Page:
I have written before on the perils of "tort reform" including the injustice of arbitrary damage caps instituted by politicians currying favors rather than by jury’s who actually hear evidence. The 7th Amendment is of paramount importance to our freedom and liberty, yet comes under attack nearly constantly.
Yet few have written publicly about the deeply troubling impact of arbitrary damage caps on the judges that must enforce them. Judge Peter D. Lichtman, knowing the arbitrary damage cap would not provide enough for the 24 dead and more than 100 injured in the LA Metrolink train crash, described his impossible choices in an order last week.
"Impossible decisions had to be made. What was given to one victim had to be taken from another. Essentially, a ‘Sophie’s Choice’ had to be made on a daily basis. One "Sophie’s Choice’ is enough for a lifetime, but over 120 of them defies description."
Judge Lichtman said he would have reimbursed victims $64 million more than the $200 million arbitrary cap under federal law. As it stands, "[t]here is not enough money to compensate the victims for future medical care and past pain and suffering."
The Metrolink train operator caused this crash because he was texting instead of paying attention and crashed head on into a Union Pacific freight train. If the negligent train operator and railroad are protected (bailed out) by the arbitrary damage cap, who pays for the negligent conduct? The unfortunate answer: Either the victims themselves or you and me as tax payers.
The victims may have health insurance or life insurance to cover part of their injuries and damages. However, it is highly unlikely that the victims will have sufficient resources to cover all of the staggering losses. The burden then falls on taxpayers though Medicare, Medicaid and assistance programs.
"It is abundantly clear that the victims, and ultimately the federal, state and local governments, will be left to pay for their damages that have gone uncompensated by those responsible for this tragedy."
– via the Insurance Journal
When "tort reform" bails out irresponsible individuals and corporations, tax payers end up with the bill. Medicare, Social Security, and Medicaid pays for the medical care that should be born by the responsible party. Welfare, food stamps and other government assistance pays for housing, shelter, transportation and other basic needs that should be born by the responsible party. Many victims are left to financial ruin, bankruptcy and poverty because the responsible party avoids responsibility and accountability.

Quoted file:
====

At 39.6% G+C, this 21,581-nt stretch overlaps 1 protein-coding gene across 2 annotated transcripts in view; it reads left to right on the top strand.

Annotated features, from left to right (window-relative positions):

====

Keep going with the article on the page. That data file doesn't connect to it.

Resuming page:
Metrolink and Veolia Entertainment – a French-based company who employed the texting train engineer – have refused to accept responsibility and pay more than the arbitrary federal damage caps.
Mackenzie Souser, whose father Doyle was killed on her 13th birthday, called upon Veolia for full support.
"My dad taught me to accept full responsibility for my conduct," said Mackenzie, now 15…, repeating statements she made to Congress. "They should pay 100 percent."
– via LA Daily News
This foreign company has been given immunity and what amounts to a "negligence bailout" by US taxpayers.
The 7th Amendment is the ultimate lynch pin for all other constitutional rights, which is why constitutional conservatives oppose attacks on 7th Amendment rights through tort reform. Tort reforms like these arbitrary damage caps have the perverse effects of punishing the victims, rewarding the wrongdoers, bloating the federal government and penalizing taxpayers through government funded bailouts for bad conduct.
[More on your 7th Amendment rights]
- The Metrolink Case and the Agony of Caps [The Pop Tort]
- Judge Says $200M Los Angeles Train Crash Award Falls Short [Kevin Freking at Insurance Journal]
- Compensation determined for Metrolink crash victims [Carol J. Williams at LA Times]
- Liability cap could be tested [Carol J. Williams at LA Times]
- Judge in Metrolink case says he faced Sophie’s Choice dilemma [Dana Bartholomew and Bob Strauss at LA Daily News]
(c) Copyright 2011 Brett A. Emison
Brett Emison is currently a partner at Langdon & Emison, a firm dedicated to helping injured victims across the country from their primary office near Kansas City. Mainly focusing on catastrophic injury and death cases as well as complex mass tort and dangerous drug cases, Mr. Emison often deals with automotive defects, automobile crashes, railroad crossing accidents (train accidents), trucking accidents, dangerous and defective drugs, defective medical devices.